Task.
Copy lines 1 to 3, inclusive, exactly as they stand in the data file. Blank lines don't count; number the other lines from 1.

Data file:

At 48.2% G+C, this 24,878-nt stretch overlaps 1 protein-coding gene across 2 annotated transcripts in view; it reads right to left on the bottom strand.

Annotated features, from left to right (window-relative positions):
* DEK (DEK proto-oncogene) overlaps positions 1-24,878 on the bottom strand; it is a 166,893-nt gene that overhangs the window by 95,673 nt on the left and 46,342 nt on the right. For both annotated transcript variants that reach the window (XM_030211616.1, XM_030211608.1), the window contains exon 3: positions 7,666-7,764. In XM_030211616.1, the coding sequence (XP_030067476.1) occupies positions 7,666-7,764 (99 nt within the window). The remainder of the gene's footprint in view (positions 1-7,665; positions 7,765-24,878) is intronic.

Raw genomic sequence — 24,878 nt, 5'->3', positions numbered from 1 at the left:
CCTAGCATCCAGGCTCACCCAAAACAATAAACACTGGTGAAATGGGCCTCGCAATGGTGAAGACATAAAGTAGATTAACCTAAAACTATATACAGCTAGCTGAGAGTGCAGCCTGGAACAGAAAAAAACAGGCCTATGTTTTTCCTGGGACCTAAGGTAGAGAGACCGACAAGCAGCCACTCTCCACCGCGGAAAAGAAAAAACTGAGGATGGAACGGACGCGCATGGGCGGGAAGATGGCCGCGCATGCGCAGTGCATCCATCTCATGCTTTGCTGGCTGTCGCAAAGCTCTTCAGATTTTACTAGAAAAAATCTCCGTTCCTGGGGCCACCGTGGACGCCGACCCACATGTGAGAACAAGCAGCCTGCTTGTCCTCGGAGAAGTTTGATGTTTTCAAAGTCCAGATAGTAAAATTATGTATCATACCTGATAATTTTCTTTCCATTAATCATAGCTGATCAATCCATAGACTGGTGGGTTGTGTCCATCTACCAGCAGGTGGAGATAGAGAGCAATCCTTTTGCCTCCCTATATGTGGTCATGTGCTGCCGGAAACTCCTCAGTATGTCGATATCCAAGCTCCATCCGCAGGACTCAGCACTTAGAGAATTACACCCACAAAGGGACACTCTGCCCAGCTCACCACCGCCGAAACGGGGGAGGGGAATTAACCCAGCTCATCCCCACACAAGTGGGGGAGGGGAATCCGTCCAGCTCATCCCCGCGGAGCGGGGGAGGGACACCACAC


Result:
At 48.2% G+C, this 24,878-nt stretch overlaps 1 protein-coding gene across 2 annotated transcripts in view; it reads right to left on the bottom strand.

Annotated features, from left to right (window-relative positions):
* DEK (DEK proto-oncogene) overlaps positions 1-24,878 on the bottom strand; it is a 166,893-nt gene that overhangs the window by 95,673 nt on the left and 46,342 nt on the right. For both annotated transcript variants that reach the window (XM_030211616.1, XM_030211608.1), the window contains exon 3: positions 7,666-7,764. In XM_030211616.1, the coding sequence (XP_030067476.1) occupies positions 7,666-7,764 (99 nt within the window). The remainder of the gene's footprint in view (positions 1-7,665; positions 7,765-24,878) is intronic.